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PROFESSIONAL ETHICS OF THE FLORIDA BAR
CONSOLIDATED OPINIONS 77-7, 77-9 and 77-10
April 7, 1978
CONSOLIDATED OPINIONS 77-7, 77-9 and 77-10
April 7, 1978
It is improper for interstate law firms to maintain, under varying formats, a Florida office operated by a resident Florida attorney who is not a partner in the firm. A Florida lawyer may be a member of an interstate firm if the relationship is a bona fide partnership in which the profits and losses of the several offices are actually shared.
[Note: See, The Florida Bar v. Savitt, 363 So.2d 559 (Fla. 1978), which discusses the requirements of a bona fide interstate partnership.]
CPR: EC 2-11, DR 2-102, DR 2-102(A)(4), (B), (C) and (D), DR 2-103, DR 2-107; Canon 3, Canon 6
Opinions: 65-15, 66-64, 70-29, 70-36, 70-55, 71-49, 72-29, 74-12, 74-48, 75-19, 75-41, 76-8, 76-10, 76-17, 76-51, 77-25; Connecticut Informal Opinion, 12/1/76
Vice Chairman Waas stated the opinion of the committee:
The inquiring attorneys ask whether respective interstate law firms may maintain, under varying formats, a Florida office operated by a resident Florida attorney who is not a partner in the firm. The inquiries involve individual Florida attorneys occupying positions varying from that of a salaried associate of an out-of-state firm, a Florida lawyer being “of counsel” to an out-of-state firm, and a Florida lawyer establishing an association with an out-of-state firm which is not a partnership arrangement. In each case the Florida attorney's name would be listed on the out-of-state firm's letterhead which would contain that firm's name. The Committee majority answers in the negative.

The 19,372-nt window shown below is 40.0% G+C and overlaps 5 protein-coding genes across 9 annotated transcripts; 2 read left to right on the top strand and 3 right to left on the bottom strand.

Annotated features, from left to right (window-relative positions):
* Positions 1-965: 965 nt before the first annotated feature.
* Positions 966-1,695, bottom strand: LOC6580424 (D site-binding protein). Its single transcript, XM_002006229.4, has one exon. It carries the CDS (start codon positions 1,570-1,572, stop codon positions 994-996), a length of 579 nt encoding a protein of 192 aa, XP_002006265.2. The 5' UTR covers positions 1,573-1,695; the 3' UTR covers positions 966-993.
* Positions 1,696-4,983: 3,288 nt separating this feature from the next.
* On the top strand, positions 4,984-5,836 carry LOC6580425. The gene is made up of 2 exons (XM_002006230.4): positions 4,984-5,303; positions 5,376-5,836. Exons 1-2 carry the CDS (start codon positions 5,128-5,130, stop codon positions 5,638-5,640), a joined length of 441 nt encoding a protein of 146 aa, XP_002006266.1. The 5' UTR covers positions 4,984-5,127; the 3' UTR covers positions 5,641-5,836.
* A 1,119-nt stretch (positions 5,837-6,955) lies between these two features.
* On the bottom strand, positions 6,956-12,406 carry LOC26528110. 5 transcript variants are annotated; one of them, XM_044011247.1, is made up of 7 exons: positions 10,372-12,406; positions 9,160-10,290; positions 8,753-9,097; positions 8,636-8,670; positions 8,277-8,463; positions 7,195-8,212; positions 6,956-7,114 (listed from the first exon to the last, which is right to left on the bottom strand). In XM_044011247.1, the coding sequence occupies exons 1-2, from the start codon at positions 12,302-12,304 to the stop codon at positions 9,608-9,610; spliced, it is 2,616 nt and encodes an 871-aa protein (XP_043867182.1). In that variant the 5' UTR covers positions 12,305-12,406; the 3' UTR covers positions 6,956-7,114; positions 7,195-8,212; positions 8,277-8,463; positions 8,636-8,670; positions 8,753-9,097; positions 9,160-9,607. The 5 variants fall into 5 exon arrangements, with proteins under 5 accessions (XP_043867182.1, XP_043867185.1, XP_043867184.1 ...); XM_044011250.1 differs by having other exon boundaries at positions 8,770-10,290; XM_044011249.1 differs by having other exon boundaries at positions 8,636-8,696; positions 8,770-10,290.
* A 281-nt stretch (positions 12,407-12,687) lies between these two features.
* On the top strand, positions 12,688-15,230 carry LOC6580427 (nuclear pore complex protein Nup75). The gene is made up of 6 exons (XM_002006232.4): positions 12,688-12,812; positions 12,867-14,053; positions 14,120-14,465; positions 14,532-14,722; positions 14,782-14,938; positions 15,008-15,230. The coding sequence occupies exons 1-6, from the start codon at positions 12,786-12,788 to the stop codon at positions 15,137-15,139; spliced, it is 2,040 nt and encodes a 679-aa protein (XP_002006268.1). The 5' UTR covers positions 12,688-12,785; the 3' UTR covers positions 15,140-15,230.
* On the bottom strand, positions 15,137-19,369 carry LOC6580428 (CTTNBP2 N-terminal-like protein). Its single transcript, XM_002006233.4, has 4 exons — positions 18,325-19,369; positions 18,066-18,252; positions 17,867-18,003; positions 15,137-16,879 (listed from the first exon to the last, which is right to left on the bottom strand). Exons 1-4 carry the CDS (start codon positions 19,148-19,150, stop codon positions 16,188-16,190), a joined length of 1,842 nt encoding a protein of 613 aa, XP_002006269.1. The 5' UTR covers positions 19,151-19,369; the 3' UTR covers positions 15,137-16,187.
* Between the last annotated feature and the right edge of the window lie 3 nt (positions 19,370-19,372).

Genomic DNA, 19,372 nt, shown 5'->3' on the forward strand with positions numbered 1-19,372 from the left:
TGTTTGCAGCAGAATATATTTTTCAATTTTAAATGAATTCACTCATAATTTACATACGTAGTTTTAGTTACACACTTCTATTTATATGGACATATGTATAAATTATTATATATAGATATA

The proposed conduct would be inconsistent with principles reflected in numerous prior Committee opinions rendered under the CPR. Opinion 74-12 disapproved of Florida branch offices of out-of-state firms designed primarily to serve out-of-state clients who happen to spend time in Florida. Opinion 74-48 affirms (as continuing to be valid under the Code) language from Opinion 65-15 (which was decided under the former Canons) [and has since been withdrawn] that a Florida lawyer may be a member of an interstate firm, with the proviso that “the partnership, however, must be a full, bona fide partnership in which the profits and losses of the several offices are actually shared according to the terms of the partnership agreement.” Opinion 72-29 reflects the requirement of a “true interstate partnership” with reference to a Florida lawyer's affiliation with an out-of-state firm for the practice of law in Florida. Opinion 70-55 approves an arrangement between a Florida lawyer and an out-of-state lawyer for the practice of law in Florida only if the arrangement constitutes a partnership and not if the Florida lawyer is only associated with the out-of-state firm. As indicated in those opinions, the only Code definition and sanction of an interstate partnership is that contained in DR 2-102(D): “A partnership. . . between or among lawyers licensed in different jurisdictions.” Accordingly, the Committee majority does not find the proposed conduct to be sanctioned by either the Florida Code or by prior opinions of this Committee. As indicated in Opinion 70-55, the requirement of a true, actual, bona fide, legitimate partnership for those holding themselves out as partners is mandated by DR 2-102(C).